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New legislation has been introduced in Louisiana that would require physical appraisals and that insurers disclose to their customers that they don’t have to submit photos in order to obtain an appraisal.
New legislation has been introduced in Louisiana that would require physical appraisals and that insurers disclose to their customers that they don’t have to submit photos in order to obtain an appraisal. The bill also requires insurers to secure a signed aftermarket crash part disclosure.
House Bill 437 was introduced by representative Kirk Talbot and would create Chapter 22, Section 1298 of the Louisiana Revised Statutes to require a personal inspection for repair estimates.
The legislation, however, would authorize the use of photographs, videos or telephone to prepare supplements.
The bill specifically states that:
- No appraiser shall secure or use repair estimates that have been obtained by the use of photographs, telephone calls, or in any manner other than a personal inspection.
- An appraiser shall not require the submission of photographs or videos in order to obtain an appraisal.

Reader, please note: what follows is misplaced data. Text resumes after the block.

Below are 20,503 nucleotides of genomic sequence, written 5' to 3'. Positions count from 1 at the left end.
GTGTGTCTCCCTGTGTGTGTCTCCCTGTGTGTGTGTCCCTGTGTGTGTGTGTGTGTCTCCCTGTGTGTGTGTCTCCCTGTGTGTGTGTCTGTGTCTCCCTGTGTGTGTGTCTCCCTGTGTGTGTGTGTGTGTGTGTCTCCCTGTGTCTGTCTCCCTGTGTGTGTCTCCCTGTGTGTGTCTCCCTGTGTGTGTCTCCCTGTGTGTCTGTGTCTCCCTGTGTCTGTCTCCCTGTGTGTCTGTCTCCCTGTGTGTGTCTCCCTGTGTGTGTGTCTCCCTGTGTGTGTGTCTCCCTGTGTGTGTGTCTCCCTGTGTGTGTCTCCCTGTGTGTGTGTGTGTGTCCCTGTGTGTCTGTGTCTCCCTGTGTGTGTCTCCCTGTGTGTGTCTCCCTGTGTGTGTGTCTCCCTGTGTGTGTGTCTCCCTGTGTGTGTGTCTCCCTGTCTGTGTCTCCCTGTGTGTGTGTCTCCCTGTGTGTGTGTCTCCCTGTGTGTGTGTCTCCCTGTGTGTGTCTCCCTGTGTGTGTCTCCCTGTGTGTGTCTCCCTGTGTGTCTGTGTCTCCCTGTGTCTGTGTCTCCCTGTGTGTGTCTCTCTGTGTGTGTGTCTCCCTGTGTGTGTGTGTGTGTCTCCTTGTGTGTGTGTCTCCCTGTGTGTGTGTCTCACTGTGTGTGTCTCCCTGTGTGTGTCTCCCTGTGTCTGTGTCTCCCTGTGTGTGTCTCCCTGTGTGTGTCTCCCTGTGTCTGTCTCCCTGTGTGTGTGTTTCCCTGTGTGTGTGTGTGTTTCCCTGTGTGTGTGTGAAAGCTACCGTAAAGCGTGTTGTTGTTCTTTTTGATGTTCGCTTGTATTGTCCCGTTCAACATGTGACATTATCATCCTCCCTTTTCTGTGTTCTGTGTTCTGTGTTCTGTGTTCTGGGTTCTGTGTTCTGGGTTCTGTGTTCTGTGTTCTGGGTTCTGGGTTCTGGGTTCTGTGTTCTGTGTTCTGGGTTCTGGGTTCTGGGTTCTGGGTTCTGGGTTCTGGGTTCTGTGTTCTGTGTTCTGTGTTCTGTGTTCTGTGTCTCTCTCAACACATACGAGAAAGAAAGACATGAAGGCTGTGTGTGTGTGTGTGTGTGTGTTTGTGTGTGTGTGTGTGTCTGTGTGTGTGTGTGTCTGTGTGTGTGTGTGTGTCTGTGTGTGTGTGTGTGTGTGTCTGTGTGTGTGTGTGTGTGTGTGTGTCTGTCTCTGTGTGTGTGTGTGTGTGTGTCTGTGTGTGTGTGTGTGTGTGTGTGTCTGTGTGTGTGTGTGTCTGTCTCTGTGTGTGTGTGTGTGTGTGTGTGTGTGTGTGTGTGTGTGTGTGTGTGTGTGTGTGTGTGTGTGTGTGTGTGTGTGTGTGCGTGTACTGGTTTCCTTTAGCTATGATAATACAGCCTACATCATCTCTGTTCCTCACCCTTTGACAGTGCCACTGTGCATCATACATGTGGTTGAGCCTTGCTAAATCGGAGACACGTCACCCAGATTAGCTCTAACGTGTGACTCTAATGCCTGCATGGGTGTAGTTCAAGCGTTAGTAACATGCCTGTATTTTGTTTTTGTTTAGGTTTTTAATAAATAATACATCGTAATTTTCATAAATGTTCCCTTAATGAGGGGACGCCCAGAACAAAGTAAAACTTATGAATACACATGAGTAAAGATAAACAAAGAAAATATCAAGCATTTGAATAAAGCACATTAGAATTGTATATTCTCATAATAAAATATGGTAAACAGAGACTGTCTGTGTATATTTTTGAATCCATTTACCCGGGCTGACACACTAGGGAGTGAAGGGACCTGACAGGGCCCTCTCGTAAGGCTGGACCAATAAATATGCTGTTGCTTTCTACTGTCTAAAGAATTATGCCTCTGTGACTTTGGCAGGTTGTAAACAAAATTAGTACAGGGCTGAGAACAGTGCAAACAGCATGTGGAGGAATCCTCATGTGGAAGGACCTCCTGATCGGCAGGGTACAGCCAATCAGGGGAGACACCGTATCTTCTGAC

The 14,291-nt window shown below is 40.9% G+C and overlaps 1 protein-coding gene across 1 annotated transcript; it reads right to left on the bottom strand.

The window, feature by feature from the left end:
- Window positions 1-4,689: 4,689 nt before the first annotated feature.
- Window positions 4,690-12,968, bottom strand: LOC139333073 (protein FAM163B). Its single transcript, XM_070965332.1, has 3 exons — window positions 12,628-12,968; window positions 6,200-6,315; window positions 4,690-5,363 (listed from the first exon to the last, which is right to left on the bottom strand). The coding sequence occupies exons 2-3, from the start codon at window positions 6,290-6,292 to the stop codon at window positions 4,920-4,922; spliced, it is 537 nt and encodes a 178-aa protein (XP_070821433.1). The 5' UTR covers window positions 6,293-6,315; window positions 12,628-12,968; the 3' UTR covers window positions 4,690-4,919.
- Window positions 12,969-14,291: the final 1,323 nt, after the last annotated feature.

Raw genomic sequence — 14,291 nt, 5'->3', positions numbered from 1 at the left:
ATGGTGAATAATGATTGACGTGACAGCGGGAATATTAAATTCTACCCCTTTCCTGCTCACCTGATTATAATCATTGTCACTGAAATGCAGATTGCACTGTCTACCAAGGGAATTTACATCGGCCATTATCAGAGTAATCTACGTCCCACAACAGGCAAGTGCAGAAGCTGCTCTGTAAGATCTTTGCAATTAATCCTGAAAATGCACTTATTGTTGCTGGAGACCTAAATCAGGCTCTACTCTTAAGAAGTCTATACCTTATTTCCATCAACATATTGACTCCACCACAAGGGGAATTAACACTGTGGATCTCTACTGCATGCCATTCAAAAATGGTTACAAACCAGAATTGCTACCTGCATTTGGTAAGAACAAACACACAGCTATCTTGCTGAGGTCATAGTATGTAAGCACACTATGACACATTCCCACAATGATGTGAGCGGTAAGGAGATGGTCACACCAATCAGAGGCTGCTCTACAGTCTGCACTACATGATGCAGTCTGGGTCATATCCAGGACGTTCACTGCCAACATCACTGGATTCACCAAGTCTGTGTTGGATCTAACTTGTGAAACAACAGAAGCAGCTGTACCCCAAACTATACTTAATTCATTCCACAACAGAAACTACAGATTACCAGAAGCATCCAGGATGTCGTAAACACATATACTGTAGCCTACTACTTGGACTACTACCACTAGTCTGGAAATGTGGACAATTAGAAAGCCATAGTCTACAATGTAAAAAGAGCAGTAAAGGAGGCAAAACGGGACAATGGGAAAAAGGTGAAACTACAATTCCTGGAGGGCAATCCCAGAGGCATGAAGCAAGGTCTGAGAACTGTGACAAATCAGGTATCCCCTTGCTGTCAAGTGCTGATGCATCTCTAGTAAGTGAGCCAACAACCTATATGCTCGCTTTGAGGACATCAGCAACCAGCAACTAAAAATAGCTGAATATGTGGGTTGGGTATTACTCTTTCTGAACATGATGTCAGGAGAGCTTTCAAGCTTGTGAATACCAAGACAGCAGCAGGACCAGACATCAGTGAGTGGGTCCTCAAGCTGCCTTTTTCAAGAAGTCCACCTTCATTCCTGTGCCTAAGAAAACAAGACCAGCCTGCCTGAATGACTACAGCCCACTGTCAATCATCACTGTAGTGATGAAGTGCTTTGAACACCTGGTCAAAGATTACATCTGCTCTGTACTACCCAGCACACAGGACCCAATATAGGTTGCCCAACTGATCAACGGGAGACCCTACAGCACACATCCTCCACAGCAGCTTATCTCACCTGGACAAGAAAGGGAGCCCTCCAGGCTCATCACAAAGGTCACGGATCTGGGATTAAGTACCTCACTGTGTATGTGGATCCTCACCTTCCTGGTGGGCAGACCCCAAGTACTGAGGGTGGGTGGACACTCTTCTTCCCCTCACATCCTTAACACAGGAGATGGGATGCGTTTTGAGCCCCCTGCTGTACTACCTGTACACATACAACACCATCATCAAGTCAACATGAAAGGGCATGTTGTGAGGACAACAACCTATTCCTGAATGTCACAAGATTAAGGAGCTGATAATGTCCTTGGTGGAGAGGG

- An appraiser, or an insurer as part of the appraisal process, shall disclose to the owner of the vehicle that there is no requirement to submit photographs or videos in order to obtain an appraisal.
- Every appraiser shall promptly reinspect damaged vehicles prior to the repairs in question when supplementary allowances are requested by repair shops and the amount or extent of damages is in dispute.
- Supplemental repair estimates that become necessary after the repair work has been initiated due to discovery of additional damage to the motor vehicle may be made by personal inspection or by photographs, videos or telephonic means, except that a personal inspection shall be required in the case of disputed repairs.
- In all instances where non-OEM aftermarket crash parts are intended for use by an insurer, a disclosure is needed.